Cumbria has a fascinating food heritage thanks largely to its people, its landscape and a little-known facet, its coast. In particular, the ports of Whitehaven and Maryport, which brought the world to the Lake District.
As the trade in herbs and spices become more and more prevalent, and these once luxury items became more readily available the old counties of Cumberland and Westmorland developed an array of unique foods. Delicacies including the likes of Westmorland Pepper Bread, Westmorland Apple Tansy, Grasmere Gingerbread, spiced Cumberland Sausage and Cumberland Rum Nicky, all of which feature various imported spices, sugar, molasses or rum and some cases all of them!
Man has been played a significant part in shaping the 13 valleys of the Lake District, its coasts, and mountainous uplands for over 10,000 years. As you might expect this dramatically rugged landscape has inevitably dictated the very nature of farming.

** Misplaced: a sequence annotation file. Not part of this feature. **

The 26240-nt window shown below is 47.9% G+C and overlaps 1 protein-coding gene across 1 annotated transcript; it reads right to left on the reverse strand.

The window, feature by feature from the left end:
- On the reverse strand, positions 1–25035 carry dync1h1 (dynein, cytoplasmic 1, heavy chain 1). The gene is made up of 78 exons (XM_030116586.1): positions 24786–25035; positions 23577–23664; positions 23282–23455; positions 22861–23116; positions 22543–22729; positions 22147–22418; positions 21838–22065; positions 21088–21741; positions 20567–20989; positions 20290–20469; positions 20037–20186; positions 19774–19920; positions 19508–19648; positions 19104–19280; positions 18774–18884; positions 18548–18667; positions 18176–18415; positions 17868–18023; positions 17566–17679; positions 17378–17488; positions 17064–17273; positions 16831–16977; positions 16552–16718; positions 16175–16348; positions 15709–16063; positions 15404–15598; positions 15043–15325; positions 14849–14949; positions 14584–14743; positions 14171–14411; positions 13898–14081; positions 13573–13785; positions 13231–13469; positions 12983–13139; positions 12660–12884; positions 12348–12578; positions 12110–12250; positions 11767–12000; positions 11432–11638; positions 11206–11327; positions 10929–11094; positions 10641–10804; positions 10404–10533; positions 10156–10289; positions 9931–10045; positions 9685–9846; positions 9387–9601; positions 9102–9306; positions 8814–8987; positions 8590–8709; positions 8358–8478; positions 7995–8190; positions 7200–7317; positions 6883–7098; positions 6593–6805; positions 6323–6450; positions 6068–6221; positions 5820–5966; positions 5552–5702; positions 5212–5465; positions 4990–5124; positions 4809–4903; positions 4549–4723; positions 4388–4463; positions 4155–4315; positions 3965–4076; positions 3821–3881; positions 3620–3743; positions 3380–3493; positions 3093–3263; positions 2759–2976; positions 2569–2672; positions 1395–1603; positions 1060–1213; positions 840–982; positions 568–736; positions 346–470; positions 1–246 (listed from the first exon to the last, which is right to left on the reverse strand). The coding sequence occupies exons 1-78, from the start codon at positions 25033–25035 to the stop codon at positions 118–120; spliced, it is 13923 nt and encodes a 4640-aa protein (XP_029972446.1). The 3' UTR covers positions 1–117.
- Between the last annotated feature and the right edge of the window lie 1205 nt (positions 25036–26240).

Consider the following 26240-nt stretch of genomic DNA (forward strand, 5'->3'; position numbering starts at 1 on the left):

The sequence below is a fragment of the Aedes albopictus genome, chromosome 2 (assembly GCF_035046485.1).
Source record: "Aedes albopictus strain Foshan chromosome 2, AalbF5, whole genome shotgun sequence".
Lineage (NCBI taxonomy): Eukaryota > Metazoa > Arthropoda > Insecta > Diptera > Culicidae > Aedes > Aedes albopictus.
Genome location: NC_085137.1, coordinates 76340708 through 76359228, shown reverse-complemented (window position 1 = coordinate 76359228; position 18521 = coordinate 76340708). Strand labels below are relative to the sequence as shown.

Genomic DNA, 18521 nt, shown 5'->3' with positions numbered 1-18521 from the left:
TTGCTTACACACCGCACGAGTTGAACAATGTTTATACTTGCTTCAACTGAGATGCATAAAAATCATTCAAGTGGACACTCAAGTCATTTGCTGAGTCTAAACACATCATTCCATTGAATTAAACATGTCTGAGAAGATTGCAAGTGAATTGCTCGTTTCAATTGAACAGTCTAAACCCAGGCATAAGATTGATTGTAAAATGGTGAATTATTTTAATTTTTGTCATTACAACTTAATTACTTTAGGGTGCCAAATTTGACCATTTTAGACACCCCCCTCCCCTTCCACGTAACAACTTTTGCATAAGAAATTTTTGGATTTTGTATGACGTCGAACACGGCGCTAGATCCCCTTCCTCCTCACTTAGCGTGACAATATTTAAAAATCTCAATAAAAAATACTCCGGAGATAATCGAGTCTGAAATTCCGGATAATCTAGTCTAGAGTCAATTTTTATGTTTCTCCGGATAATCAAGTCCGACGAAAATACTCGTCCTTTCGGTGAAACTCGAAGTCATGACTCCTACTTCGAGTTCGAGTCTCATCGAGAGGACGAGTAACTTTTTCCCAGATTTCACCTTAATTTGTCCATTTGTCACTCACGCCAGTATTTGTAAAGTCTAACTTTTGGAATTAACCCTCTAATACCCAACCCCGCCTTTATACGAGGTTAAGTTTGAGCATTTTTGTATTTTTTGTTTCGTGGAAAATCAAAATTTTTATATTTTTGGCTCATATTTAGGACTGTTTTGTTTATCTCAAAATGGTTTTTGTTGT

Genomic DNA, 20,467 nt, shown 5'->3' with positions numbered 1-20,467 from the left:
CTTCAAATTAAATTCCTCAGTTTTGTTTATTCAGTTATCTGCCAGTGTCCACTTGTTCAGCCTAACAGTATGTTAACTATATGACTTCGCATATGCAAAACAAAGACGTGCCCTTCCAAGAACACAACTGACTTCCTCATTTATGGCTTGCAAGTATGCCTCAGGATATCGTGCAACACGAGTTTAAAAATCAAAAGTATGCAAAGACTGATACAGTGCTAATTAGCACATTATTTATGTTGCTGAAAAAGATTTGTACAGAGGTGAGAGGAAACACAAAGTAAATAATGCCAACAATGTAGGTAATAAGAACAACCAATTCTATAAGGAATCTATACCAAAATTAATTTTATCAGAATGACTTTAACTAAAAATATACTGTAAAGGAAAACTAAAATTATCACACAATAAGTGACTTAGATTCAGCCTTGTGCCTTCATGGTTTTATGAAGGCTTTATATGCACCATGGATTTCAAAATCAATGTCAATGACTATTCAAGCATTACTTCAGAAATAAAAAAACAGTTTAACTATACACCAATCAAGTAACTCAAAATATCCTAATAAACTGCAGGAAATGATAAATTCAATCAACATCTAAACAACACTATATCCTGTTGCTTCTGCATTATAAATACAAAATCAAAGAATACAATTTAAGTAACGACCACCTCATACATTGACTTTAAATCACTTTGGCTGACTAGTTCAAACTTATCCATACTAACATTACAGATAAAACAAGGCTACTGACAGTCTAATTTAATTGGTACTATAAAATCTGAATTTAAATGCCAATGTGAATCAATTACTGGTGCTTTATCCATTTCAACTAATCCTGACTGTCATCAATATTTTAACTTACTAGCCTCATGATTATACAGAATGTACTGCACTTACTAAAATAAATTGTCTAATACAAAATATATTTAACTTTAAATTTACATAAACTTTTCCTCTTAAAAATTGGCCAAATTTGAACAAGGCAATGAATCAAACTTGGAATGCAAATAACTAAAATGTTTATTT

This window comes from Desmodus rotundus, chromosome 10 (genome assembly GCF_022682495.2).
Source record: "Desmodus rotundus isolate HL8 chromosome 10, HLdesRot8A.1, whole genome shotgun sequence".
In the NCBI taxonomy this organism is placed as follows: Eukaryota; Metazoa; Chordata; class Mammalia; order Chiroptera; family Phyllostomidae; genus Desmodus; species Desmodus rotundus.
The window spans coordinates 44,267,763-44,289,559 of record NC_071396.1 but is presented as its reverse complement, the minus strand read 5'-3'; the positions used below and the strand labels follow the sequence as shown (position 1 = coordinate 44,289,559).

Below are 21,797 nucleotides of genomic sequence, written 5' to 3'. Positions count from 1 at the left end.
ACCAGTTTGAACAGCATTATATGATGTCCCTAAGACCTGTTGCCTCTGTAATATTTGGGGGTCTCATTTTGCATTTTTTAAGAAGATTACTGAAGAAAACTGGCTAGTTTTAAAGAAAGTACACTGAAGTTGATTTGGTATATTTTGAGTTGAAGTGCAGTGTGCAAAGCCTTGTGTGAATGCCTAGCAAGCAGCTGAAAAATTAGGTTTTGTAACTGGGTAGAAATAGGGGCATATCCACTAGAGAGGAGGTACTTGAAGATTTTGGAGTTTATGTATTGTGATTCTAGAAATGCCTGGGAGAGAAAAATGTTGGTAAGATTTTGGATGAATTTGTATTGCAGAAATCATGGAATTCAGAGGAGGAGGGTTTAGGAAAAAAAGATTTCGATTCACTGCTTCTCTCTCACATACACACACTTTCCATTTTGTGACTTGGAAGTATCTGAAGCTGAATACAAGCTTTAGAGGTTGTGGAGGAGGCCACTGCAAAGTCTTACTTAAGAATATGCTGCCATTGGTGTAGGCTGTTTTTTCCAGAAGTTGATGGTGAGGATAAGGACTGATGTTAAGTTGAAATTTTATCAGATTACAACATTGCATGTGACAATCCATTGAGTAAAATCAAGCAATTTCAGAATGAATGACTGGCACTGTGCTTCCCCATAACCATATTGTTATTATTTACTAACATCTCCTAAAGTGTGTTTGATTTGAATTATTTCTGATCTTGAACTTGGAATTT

The rich coastal plains of the Solway are perfect for dairy cattle, the rugged high fells ideal for the iconic hardy Herdwick sheep breed and act as a haven to an abundance of game in the form of partridge, venison, and rabbit.
The windswept Irish sea coast yields an abundance of seasonal fish and seafood, with sea bass, crab, langoustine, lobster and brown shrimp available from the Solway to the north and vast expanses of Morecambe Bay to the south, whilst the coastal shores reveal a riot of forageable herbs and flowers.
The wooded river valleys offer up trout and salmon, pheasant and deer, the lakes provide pike and charr, and the ancient woods and hedgerows provide an abundance of mushrooms, nuts, berries and herbs.
This rich larder shaped over thousands of years by nature and the hand of man provides the team at the heart of the Old Stamp House with all manner of inspiration for their Michelin starred food. A fact reflected in the seasonal menus they serve, with each dish paying homage to the region’s rich food heritage, its people, and its deep-seated cultural heritage.